Australian renewables industry fears fresh roadblocks

Australia’s nascent renewable industry suffered a series of setbacks over the weekend as state and federal politicians continued to show reticence over support for the sector.

A group of wind farm developers warned on Saturday that the newly elected Baillieu coalition government in the state of Victoria is making it difficult to gain planning approval for new wind farms, after revealing plans to enforce a 2km “buffer zone” between wind farms and all residential properties.

Spanish firm Union Fenosa – which has three wind farms already approved in Victoria – told The Australian newspaper that further projects would now be harder to develop.

“There’s no doubt that it makes it a lot harder to propose wind farms in Victoria than it was previously,” a spokesman told the paper.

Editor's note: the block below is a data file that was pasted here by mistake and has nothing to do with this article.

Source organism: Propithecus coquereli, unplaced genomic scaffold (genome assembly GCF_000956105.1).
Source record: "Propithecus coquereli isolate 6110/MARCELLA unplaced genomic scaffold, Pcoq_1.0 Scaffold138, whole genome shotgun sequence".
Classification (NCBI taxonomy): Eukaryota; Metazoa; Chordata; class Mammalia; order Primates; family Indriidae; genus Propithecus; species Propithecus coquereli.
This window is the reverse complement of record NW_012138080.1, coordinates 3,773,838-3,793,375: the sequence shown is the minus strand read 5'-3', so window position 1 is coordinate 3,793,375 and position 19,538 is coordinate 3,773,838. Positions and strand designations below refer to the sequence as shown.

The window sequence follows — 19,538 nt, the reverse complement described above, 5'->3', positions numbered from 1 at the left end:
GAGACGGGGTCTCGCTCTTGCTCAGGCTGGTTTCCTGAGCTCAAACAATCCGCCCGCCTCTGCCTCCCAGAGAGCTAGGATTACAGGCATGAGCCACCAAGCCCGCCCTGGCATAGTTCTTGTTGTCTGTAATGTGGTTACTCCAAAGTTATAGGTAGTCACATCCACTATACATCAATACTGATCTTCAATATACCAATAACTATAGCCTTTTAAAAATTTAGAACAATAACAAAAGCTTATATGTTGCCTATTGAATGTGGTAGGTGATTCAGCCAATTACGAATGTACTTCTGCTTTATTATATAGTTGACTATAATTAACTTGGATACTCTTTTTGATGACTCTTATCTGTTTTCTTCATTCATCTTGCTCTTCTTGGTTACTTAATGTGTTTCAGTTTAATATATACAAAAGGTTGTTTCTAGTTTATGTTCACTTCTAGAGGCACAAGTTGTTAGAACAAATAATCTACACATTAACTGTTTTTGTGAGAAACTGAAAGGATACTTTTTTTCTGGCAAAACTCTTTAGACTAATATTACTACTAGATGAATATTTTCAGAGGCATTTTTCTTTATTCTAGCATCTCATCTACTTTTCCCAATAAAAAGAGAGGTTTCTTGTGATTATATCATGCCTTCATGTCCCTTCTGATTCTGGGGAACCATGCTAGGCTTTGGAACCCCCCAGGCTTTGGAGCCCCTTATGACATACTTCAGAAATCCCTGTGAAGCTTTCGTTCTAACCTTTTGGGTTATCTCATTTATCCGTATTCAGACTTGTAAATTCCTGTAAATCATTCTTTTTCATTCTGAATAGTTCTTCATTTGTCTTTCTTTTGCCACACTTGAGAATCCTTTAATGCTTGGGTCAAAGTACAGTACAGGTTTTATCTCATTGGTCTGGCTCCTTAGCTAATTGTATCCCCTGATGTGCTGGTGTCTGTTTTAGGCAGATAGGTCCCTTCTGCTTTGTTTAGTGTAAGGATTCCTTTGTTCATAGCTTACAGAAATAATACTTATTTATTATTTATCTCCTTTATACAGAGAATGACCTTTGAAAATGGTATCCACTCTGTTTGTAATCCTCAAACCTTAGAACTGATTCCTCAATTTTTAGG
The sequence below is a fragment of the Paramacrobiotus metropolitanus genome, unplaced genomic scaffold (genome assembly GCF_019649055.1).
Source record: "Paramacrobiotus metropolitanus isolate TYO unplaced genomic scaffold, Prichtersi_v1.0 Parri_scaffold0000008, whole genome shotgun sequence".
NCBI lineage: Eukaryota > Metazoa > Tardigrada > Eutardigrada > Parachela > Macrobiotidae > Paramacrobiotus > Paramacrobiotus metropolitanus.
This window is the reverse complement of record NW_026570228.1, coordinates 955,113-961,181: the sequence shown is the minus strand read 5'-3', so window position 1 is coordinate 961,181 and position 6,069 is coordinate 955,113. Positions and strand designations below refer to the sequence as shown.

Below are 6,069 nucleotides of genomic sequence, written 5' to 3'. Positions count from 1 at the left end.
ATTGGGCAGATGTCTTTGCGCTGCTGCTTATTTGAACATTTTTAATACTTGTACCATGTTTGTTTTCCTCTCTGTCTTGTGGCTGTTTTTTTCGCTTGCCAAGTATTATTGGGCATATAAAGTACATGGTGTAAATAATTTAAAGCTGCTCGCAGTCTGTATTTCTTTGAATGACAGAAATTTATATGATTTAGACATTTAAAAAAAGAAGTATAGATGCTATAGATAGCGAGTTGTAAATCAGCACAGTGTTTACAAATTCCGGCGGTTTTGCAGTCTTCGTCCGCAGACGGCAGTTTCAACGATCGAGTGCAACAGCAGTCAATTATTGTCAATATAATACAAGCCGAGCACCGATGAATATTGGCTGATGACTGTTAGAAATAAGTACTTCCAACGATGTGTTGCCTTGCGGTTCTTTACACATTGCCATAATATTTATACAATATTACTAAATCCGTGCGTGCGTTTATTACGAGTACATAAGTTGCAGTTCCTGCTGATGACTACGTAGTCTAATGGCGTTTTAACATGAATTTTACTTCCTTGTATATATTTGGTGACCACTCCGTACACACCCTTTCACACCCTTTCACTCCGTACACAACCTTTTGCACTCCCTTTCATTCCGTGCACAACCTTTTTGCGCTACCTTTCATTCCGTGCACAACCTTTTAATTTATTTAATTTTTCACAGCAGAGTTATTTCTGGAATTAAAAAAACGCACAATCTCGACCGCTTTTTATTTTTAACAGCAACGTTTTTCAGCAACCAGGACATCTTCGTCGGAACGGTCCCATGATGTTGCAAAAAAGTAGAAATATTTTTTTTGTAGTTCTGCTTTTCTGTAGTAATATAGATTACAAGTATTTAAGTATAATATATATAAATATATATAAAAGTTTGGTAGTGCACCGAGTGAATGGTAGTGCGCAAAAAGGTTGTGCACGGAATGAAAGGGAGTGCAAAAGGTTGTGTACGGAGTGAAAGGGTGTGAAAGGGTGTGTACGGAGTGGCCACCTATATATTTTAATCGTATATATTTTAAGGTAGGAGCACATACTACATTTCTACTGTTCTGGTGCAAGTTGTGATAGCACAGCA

A survey of wind companies commissioned by the Clean Energy Council prior to this year’s election estimated that between 50 and 70 per cent of proposed wind farms would be abandoned if the Baillieu coalition pursued its policy.

The survey also found that expenditure in wind in Victoria would likely drop by A$2.6bn (£1.63bn) to A$3.6bn from 2010-16, while an estimated 200 fewer jobs would be created from 2010 to 2016 if the policy is enacted.

Meanwhile, on Friday climate change minister Greg Combet announced an end to the Solar Credit Multiplier scheme, which subsidises the installation of rooftop panels.

The news comes shortly after New South Wales announced it too was phasing out feed-in tariffs for solar power, causing outrage in the industry.

State and federal governments claim that a strong economy, a high dollar and falling technology costs mean that solar industry no longer needs government support.

Also on Friday the government refused to raise Australia’s emissions targets, despite pressure from its partners in the Green Party.

The Greens are pushing for carbon cuts of between 25 and 40 per cent below 2000 levels by 2020, but Labor has insisted on retaining its current target of a cut of five per cent below 2000 levels by 2020 until certain criteria are fulfilled by other countries.

You can return to the main Market News page, or press the Back button on your browser.